Serial.println(average);
 
  float steinhart;
  steinhart = average / THERMISTORNOMINAL;     // (R/Ro)
  steinhart = log(steinhart);                  // ln(R/Ro)
  steinhart /= BCOEFFICIENT;                   // 1/B * ln(R/Ro)
  steinhart += 1.0 / (TEMPERATURENOMINAL + 273.15); // + (1/To)
  steinhart = 1.0 / steinhart;                 // Invert
  steinhart -= 273.15;                         // convert to C
 
  Serial.print("Temperature "); 
  Serial.print(steinhart);
  Serial.println(" *C");
 
  delay(1000);
}

which gives me. again, false readings:

Average analog reading 943.80
Thermistor resistance 119166.69
Temperature 4.70 *C

edit2:

I also noticed, that the temp shown in the serial monitor is getting higher when it should go lower (cup full of hot water is cooling down…)

edit3:

below is my actual setup, maybe you see some wiring problem!?
5V into 10K resistor, A0 to resistor, probe to resistor and probe to ground.
What makes me curious is, that my attached multimeter is showing a minus value. When removing probe from ground it´s returning back to 45.000-50.000 Ohm which is the actual resistance of the probe.

edit4:

Ok, I found out I get bad readings from my multimeter when the probe is connected to the MCU. So below is my actual code for testing the resistance measurements now. Unfortunately the resistor readings of the MCU are stille different to what my multimeter says. The MCU reports a restistance of 78189.65 and my multimeter says 56300. Because of this difference I cannot get correct temperature measurements.
I have no idea what I could improve now, I hope you can still support me here! I also updated my measurements for the steinhart calculation:

// the value of the 'other' resistor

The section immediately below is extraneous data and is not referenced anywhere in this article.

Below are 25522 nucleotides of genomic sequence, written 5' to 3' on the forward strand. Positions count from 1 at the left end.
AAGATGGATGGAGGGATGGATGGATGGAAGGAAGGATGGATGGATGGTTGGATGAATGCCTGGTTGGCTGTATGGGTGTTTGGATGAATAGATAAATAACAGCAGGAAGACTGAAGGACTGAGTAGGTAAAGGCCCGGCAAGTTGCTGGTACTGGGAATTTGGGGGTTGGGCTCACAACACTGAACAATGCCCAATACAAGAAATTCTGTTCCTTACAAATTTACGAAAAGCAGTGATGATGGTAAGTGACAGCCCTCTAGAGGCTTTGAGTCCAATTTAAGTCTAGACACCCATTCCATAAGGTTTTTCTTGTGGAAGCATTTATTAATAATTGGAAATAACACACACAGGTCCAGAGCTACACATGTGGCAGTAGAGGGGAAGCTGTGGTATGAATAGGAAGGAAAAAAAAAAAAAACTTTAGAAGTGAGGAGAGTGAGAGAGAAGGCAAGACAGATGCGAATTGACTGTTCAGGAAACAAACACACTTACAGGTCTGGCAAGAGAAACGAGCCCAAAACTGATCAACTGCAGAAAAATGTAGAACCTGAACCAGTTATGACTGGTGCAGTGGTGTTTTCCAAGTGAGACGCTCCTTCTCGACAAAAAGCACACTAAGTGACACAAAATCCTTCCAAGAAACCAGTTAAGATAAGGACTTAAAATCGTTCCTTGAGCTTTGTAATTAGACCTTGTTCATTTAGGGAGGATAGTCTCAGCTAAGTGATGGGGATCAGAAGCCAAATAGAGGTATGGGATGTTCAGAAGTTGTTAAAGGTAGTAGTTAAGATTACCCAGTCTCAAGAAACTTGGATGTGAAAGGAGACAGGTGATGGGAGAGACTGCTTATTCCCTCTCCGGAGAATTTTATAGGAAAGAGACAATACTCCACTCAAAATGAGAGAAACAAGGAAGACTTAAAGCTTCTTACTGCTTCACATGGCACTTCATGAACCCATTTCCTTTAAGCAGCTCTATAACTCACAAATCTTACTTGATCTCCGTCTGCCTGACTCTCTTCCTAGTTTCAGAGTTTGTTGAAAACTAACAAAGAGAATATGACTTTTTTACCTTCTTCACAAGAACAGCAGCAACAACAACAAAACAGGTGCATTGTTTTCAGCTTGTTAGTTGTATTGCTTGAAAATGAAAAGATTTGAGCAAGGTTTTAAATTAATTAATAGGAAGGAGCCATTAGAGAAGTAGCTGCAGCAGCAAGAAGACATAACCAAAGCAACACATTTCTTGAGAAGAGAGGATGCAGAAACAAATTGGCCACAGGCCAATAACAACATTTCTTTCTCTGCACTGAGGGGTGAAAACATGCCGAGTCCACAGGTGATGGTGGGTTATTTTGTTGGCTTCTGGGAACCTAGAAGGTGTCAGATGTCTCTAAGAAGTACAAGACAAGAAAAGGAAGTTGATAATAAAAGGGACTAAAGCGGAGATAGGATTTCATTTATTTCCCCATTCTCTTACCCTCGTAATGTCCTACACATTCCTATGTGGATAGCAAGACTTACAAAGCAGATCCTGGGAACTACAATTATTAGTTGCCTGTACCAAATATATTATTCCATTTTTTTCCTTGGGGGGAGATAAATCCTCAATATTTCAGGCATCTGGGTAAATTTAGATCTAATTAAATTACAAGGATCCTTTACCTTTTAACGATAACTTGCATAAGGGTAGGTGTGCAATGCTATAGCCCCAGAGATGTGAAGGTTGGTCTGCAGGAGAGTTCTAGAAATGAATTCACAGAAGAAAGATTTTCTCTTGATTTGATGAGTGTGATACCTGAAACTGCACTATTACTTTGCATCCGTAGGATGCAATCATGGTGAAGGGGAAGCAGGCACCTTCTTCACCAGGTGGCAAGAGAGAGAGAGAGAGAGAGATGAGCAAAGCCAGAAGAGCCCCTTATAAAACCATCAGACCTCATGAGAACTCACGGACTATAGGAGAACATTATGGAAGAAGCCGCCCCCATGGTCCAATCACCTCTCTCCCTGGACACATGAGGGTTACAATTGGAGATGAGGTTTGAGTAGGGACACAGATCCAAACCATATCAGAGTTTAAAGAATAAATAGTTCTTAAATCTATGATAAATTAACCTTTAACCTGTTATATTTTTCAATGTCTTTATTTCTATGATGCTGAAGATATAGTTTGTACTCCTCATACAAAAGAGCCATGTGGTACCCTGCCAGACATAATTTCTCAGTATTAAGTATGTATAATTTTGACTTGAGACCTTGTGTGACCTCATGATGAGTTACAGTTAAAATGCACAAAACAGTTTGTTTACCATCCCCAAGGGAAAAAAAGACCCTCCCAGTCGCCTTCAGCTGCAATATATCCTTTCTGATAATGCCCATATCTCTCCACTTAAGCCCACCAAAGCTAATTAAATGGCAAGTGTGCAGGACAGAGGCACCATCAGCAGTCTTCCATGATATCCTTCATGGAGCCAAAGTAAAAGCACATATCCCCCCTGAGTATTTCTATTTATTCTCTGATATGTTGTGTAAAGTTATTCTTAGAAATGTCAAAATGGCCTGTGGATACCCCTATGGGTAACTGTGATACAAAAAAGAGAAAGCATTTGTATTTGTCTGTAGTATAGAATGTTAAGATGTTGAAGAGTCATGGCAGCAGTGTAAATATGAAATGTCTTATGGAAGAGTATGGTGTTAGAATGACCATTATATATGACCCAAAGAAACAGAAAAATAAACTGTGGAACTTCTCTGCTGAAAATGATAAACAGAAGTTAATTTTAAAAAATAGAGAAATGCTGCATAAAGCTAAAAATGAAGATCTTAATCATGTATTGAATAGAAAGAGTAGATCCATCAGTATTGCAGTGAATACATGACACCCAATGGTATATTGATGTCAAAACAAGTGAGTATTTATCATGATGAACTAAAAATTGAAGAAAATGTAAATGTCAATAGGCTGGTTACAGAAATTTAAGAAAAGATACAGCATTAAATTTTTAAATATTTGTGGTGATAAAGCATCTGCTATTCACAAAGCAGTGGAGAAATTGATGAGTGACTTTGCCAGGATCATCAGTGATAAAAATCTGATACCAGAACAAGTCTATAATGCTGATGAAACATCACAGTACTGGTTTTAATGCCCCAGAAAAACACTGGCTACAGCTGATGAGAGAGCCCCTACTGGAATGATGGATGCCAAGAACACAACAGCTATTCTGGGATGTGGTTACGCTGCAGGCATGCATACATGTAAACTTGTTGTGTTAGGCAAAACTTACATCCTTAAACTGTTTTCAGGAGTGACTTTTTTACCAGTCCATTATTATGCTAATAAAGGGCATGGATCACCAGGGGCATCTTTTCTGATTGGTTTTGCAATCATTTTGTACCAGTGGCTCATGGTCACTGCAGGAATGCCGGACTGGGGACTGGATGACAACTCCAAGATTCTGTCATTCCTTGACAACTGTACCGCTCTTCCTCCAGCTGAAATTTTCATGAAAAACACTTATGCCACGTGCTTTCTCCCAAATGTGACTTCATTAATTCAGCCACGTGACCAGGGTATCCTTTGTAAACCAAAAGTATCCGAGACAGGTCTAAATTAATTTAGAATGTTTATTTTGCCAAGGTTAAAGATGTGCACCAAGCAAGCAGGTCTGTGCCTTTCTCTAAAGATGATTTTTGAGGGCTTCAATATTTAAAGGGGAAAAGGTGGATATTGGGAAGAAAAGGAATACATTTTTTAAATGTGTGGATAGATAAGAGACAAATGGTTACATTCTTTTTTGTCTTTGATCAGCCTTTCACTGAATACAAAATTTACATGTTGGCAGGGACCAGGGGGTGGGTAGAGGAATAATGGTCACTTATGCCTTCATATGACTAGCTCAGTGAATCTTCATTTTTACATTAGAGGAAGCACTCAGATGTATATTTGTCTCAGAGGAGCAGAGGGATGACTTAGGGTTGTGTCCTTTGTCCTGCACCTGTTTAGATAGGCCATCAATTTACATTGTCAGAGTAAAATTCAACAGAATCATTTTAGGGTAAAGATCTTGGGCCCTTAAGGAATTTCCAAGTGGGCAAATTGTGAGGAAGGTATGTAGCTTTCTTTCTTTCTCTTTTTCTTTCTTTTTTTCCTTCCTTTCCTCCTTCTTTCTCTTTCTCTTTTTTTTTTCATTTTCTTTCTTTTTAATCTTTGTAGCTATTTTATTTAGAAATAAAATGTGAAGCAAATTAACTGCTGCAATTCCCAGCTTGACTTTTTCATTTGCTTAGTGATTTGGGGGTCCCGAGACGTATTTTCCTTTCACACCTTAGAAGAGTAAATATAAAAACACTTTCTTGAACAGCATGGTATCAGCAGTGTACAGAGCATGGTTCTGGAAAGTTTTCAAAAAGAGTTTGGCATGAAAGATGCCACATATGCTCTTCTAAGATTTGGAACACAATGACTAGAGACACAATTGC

#define SERIESRESISTOR 10000    
 
// What pin to connect the sensor to
#define THERMISTORPIN A0 
 
void setup(void) {
  Serial.begin(9600);
}
 
void loop(void) {
  float reading;
 
  reading = analogRead(THERMISTORPIN);
 
  Serial.print("Analog reading "); 
  Serial.println(reading);
 
  // convert the value to resistance
  reading = (1023 / reading)  - 1;     // (1023/ADC - 1) 
  reading = SERIESRESISTOR / reading;  // 10K / (1023/ADC - 1)
  Serial.print("Thermistor resistance "); 
  Serial.println(reading);
 
  delay(1000);
}

edit 6:

I changed my resistor from 10K to 100K, now I get resistance readings of around 54.000 which is much closer to 56.000 but still makes a difference of 5°C…

Can´t anyone help?

You don't have the datasheet of this temperature sensor so I don't think anyone can help you here.

I would suggest you to buy some other temperature sensor like DS18B20, its easy to handle and provides quite accurate reading.

Because I need it for a BBQ Temperature probe your suggestion is not an option. Maybe someone has another suggestion?

A thermocouple and a digital chip to read it like the MAX6675 or never.

About thermistors I read this
https://learn.adafruit.com/thermistor?view=all
It talks about 10K resistor (1%!!) but maybe it's because of measuring low temperatures, for higher maybe 100k is better.
Edit here he talks to use a 100k resistor because the NTC is 100k too
http://www.circuitbasics.com/arduino-thermistor-temperature-sensor-tutorial/

For high temperatures you can use a 100k thermistor but better use a 10k resistor with it, as the resistance of your thermistor will be in the order of 10k.

Make sure your thermistor works at normal temperatures so you know your code is correct. Then calibrate for high temperatures.

Or indeed use a thermocouple.